We've improved Slashdot's video section; now you can view our video interviews, product close-ups and site visits with all the usual Slashdot options to comment, share, etc. No more walled garden! It's a work in progress -- we hope you'll check it out (Learn more about the recent updates).
timothy from the hey-bub-that's-a-license-you're-sittin'-on dept.
Rohde writes "The number of satellite and cable boxes on the Danish market using Linux has significantly increased during the last couple of years. The providers Viasat, Yousee and Stofa all provide HD receivers based on Linux, and all of them fail to provide the source code or make customers aware of the fact that the units are based on GPL licensed software. I decided it was time to fix this situation and luckily the Danish legal company BvHD has decided to take the case. We are starting with Viasat, which distributes a Samsung box including middleware and security from NDS, and you can follow the case here."
Soulskill from the yes-it's-totally-reasonable dept.
Death Metal points out a CNet report saying that the Justice Department has come out in favor of the $1.92 million verdict awarded to the RIAA in the Jammie Thomas-Rasset case. Their support came in the form of a legal brief filed on Friday, which notes, "Congress took into account the need to deter the millions of users of new media from infringing copyrights in an environment where many violators believe that they will go unnoticed." It also says, "The Copyright Act's statutory damages provision serves both to compensate and deter. Congress established a scheme to allow copyright holders to elect to receive statutory damages for copyright infringement instead of actual damages and profits because of the difficulty of calculating and proving actual damages."
Soulskill from the now-adding-wikify-to-the-spellchecker-and-sighing dept.
Hugh Pickens writes "The NY Times reports that the Army began encouraging its personnel — from the privates to the generals — to go online and collaboratively rewrite seven of the field manuals that give instructions on all aspects of Army life, using the same software behind Wikipedia. The goal, say the officers behind the effort, is to tap more experience and advice from battle-tested soldiers rather than relying on the specialists within the Army's array of colleges and research centers, who have traditionally written the manuals. 'For a couple hundred years, the Army has been writing doctrine in a particular way, and for a couple months, we have been doing it online in this wiki,' said Col. Charles J. Burnett, the director of the Army's Battle Command Knowledge System. 'The only ones who could write doctrine were the select few. Now, imagine the challenge in accepting that anybody can go on the wiki and make a change — that is a big challenge, culturally.' Under the three-month pilot program, the current version of each guide can be edited by anyone around the world who has been issued an ID card that allows access to the Army Internet system. Reaction so far from the rank and file has been tepid, but the brass is optimistic; even in an open-source world, soldiers still know how to take an order."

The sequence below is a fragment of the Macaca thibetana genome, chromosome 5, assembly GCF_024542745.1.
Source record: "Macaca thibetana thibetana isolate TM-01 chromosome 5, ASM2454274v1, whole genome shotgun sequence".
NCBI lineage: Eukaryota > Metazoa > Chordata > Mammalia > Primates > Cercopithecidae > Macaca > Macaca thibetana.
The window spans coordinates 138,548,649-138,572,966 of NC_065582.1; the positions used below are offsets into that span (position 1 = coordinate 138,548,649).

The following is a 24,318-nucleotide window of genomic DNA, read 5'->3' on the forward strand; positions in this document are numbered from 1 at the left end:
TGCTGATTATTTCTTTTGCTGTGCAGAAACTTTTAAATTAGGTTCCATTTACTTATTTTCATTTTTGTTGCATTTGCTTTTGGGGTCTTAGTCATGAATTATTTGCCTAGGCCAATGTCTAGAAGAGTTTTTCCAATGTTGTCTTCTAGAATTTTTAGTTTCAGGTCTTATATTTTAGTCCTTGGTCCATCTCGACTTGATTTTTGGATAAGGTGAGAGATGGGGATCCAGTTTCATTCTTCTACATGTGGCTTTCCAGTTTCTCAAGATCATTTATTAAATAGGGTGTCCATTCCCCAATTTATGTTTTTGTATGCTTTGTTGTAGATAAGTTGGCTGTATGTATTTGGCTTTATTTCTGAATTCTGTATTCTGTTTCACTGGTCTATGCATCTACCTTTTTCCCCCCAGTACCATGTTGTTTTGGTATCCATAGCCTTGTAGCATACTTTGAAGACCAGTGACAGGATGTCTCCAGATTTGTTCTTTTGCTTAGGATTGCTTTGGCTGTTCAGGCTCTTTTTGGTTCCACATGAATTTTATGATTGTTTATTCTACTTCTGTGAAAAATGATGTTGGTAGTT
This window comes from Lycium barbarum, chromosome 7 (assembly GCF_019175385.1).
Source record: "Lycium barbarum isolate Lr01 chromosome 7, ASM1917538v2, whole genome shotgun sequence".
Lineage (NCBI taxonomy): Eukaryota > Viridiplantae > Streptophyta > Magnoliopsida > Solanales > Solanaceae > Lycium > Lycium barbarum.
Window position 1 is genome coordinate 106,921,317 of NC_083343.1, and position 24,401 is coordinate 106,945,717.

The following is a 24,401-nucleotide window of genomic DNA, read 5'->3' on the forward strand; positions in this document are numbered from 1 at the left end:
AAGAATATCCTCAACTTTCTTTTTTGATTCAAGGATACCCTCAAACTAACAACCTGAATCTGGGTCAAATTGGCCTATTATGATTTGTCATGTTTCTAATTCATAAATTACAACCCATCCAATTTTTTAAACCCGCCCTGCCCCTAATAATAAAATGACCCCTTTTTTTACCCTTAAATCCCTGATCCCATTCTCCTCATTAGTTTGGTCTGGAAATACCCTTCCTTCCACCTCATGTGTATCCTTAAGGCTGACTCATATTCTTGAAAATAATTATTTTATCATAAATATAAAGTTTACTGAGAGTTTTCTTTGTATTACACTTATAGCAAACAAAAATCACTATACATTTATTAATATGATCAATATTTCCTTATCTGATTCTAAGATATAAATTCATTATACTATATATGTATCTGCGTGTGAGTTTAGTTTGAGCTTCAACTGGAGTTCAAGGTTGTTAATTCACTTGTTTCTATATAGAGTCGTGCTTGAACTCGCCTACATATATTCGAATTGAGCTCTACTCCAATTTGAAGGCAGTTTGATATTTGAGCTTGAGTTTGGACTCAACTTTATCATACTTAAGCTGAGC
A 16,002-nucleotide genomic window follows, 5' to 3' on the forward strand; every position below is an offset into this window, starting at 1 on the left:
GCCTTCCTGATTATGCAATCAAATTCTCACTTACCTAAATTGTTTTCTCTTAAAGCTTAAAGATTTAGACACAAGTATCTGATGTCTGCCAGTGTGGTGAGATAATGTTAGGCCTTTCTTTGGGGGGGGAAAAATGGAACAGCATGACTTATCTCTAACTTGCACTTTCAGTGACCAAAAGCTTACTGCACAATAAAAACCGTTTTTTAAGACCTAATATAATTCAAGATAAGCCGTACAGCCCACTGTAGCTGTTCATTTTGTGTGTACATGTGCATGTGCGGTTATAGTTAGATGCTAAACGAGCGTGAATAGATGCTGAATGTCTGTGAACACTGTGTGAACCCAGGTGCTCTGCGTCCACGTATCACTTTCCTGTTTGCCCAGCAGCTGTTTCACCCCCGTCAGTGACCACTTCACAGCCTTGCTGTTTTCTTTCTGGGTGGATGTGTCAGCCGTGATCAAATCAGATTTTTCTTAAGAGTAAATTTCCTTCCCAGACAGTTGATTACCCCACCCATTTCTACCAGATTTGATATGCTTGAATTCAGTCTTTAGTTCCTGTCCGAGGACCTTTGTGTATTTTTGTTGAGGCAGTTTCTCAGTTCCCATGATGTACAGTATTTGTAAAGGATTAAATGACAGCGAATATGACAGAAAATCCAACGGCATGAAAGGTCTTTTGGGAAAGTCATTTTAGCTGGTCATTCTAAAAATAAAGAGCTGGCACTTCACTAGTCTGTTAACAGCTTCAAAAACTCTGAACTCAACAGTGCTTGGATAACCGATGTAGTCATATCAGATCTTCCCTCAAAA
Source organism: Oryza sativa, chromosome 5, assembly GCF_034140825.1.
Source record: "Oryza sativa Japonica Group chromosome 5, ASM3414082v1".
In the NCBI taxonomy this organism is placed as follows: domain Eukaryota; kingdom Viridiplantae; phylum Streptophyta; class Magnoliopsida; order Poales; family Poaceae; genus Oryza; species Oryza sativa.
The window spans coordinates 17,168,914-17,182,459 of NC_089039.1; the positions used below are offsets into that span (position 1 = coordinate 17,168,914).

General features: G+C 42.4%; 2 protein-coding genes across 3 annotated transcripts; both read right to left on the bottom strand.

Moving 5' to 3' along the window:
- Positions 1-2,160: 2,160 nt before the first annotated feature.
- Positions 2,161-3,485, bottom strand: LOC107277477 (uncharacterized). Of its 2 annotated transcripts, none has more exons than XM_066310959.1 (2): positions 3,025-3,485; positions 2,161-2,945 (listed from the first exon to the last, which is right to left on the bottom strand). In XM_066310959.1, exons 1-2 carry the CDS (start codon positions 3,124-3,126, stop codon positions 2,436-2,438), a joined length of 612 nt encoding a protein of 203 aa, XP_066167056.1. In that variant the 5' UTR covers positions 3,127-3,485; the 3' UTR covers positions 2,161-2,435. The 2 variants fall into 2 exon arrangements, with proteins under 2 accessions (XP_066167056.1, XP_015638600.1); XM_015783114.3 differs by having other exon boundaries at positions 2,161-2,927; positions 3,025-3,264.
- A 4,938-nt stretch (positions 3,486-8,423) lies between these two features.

ScuttleMonkey from the making-web-development-harder dept.
wirelessjb writes to share that after a resounding defeat at the hands of Microsoft in the first major browser war of the mid 1990s, Marc Andreessen is looking to have another go at the market by backing a new startup called "RockMelt.""Mr. Andreessen suggested the new browser would be different, saying that most other browsers had not kept pace with the evolution of the Web, which had grown from an array of static Web pages into a network of complex Web sites and applications. 'There are all kinds of things that you would do differently if you are building a browser from scratch,' Mr. Andreessen said.
RockMelt was co-founded by Eric Vishria and Tim Howes, both former executives at Opsware, a company that Mr. Andreessen co-founded and then sold to Hewlett-Packard in 2007 for about $1.6 billion. Mr. Howes also worked at Netscape with Mr. Andreessen."
The 'me' decade (the 1980s) saw a similar set of expectations (maybe couched differently and with more pastel fashion, but essentially an entitlement gap emerged).
I suspect what is being observed now is the same type of pop culture fallout to some degree.
color writes "Recently I want to share my DRM music to my friend or put them on my iPod, so I tried to find some software which could remove DRM. After I tried some remove DRM software, I purchased Daniusoft WMA MP3 Converter which said could remove DRM from WMA/ WMV file to MP3, AAV, M4A, WMA, OGG, etc. to share with your friend and enjoy on all popular music players." Link to Original Source